Everybody Out of the Pool!

Abstracts & Commentary

Synopsis: Prolonged outbreaks due to cryptosporidiosis resulted from exposure while swimming in chlorinated pools.

Sources: CDC. Protracted outbreaks of cryptosporidiosis associated with swimming pool use—Ohio and Nebraska, 2000. MMWR Morb Mortal Wkly Rep. 2001;50:406-410;
CDC. Prevalence of parasites in fecal material from chlorinated swimming pools—United States, 1999. MMWR Morb Mortal Wkly Rep. 2001;50:410-412.

After reports of cases of cryptosporidiosis came to their attention, the Delaware City/County Health Department (Ohio) found 700 patients meeting their clinical case definition, all of whom had been in central Ohio from June 17 to August 18, 2000. Of 268 stool samples from these individuals, 186 (70%) were found to contain Cryptosporidium parvum. A case-control study found that swimming at a club pool was strongly associated with illness, particularly among those involved in activities that increased the risk of pool water entering the mouth.

In an outbreak in Douglas County, Nebraska, 65 of 229 (29%) individuals meeting the clinical or laboratory definition were laboratory confirmed as cryptosporidiosis in the summer of 2000. A case-control study found that illness was strongly associated with swimming at a particular club pool and with having been splashed in the pool.

The demographics and severity of illness were similar in the 2 episodes. In the Ohio outbreak, the median age of case patients was 6 years (range, 1-46 years) and the median duration of illness was 7 days (1-36 days). In the Nebraska outbreak, the median age was 10 years (range, < 1-77 years) and the median duration of illness was also 7 days (range, 1-44 days). Approximately two-fifths at each site reported vomiting; the diarrhea was intermittent in almost one-half.

During the Nebraska outbreak, approximately 18% of case patients swam while they were experiencing symptoms, including diarrhea. "Fecal accidents" had been observed in both Nebraska and Ohio—at least 5 at the latter site, one of which was diarrheal.

Separately, the CDC examined the prevalence of detectable C parvum and Giardia intestinalis in formed stools collected after fecal accidents at 47 swimming pools, water parks, or aquatic centers throughout the United States. Samples were tested on unconcentrated samples using an antigen detection system with positives confirmed using immunofluorescent staining. While Giardia was identified in 13 (4.4%) of the samples, none of these formed stools contained detectable Cryptosporidium.

Comment by Stan Deresinski, MD, FACP

Cryptosporidium oocysts, at 2-4 mm in diameter, are sufficiently dimunitive that they may escape pool filtration systems and, in additon, are remarkably resistant to chlorine. While less than 1 hour of exposure is required to inactivate G intestinalis and only less than 1 minute to inactivate Escherichia coli at a concentration of 1 mg/mL of free available chlorine, approximately 7 days are required to inactivate C parvum.1

Several factors contributed to the prolonged nature of the outbreaks discussed here. In both cases diarrhea was commonly intermittent and affected individuals continued to use the pool facilities, despite symptoms of cryptosporidiosis. In addition, oocyst excretion commonly persists for a week after resolution of symptoms and may continue intermittently for as long as 2 months.2 Thus, in addition to the ability of C parvum to resist standard measures of pool hygiene, episodes of contamination undoubtedly continued until the pools were closed. These factors combined with the intensity of oocyst excretion (as high as 9.2 ´ 105/mL of stool in adult AIDS patients) and the low infectious dose (median infective dose of 132 oocysts in healthy adult volunteers), conspired to create these prolonged outbreaks affecting large numbers of individuals.3,4 Additional factors may play roles. Variation in infectivity among strains has been demonstrated and has variation in host susceptibility relating to the presence or absence of pre-existing IgG antibody against C parvum.5,6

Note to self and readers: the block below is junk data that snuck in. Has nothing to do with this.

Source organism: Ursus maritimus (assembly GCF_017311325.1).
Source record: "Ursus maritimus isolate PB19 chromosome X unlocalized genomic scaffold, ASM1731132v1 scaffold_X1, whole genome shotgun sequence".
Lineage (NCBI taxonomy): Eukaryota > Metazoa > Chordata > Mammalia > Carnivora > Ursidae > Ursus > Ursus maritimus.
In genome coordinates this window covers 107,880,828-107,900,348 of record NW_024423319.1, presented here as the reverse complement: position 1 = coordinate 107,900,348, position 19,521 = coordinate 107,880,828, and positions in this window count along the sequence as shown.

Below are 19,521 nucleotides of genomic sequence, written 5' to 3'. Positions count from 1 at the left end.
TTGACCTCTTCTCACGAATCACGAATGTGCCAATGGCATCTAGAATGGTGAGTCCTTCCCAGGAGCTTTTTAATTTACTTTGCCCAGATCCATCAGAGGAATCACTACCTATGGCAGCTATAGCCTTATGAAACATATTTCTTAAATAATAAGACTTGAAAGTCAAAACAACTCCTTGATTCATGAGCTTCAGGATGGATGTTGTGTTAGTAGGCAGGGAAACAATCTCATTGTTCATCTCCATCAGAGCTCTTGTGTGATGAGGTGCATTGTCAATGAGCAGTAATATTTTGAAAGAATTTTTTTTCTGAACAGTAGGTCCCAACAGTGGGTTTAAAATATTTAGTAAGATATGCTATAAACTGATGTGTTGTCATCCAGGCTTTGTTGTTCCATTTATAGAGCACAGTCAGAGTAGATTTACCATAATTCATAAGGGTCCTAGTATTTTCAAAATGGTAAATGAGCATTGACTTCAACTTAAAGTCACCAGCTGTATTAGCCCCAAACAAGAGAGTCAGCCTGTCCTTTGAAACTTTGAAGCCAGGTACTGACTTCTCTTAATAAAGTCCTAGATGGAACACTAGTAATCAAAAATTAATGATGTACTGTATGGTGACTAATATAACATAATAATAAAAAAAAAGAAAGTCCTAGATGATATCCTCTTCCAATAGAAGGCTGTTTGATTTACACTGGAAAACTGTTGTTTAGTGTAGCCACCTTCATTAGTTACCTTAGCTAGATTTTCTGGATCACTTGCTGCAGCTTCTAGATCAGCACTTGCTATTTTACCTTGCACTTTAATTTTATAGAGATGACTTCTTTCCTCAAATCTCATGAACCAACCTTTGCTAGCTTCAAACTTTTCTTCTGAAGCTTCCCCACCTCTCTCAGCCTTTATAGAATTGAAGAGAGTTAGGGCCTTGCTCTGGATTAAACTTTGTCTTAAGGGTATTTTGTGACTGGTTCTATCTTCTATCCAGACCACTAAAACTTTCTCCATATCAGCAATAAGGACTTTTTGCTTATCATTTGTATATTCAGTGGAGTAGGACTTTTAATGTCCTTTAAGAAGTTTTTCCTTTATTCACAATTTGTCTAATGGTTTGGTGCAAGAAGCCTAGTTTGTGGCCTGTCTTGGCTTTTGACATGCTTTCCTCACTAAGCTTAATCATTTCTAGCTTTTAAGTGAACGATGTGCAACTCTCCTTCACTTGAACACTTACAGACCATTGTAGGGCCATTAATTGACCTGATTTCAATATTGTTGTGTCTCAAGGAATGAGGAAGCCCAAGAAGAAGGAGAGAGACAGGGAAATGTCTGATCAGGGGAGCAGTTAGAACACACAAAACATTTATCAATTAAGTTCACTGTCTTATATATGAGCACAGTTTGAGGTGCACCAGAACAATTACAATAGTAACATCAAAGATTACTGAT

These are not the only 2 intestinal infections associated with exposure to swimming pool water. Perhaps the most devastating have been outbreaks of infection due to Escherichia coli 0157:H7, such as one that occurred at a waterpark in Georgia in 1998.7 (Editor’s Note: The CDC maintains a web site providing information about the prevention of recreational water illness.8)


1. Carpenter C, et al. Chlorine inactivation of Escherichia coli 0157:H7. Emerg Infect Dis. 1999; 5:461-463.

2. Jokipii L, Jokipii AM. Timing of symptoms and oocyst excretion in human cryptosporidiosis. N Engl J Med. 1986;315:1643-1647.

3. Goodgame RW, et al. Intensity of infection in AIDS-associated cryptosporidiosis. J Infect Dis. 1993;167:

4. DuPont HL, et al. The infectivity of Cryptosporidium parvum in healthy volunteers. N Engl J Med. 1995; 332:855-859.

5. Okhuysen PC, et al. Virulence of three distinct Cryptosporidium parvum isolates for three healthy adults. J Infect Dis. 1999;180:1275-1280.

6. Chappell CL, et al. Infectivity of Cryptosporidium parvum in healthy adults with pre-existing anti-C parvum serum immunoglobulin G. Am J Trop Med Hyg. 1999;60:157-164.

7. Gilbert L, Blake P. Outbreak of Escherichia coli 0157:H7 infections associated with a waterpark.
Georgia Epidemiol Report. 1998;14:1-2.

8. http://www.cdc.gov/healthyswimming.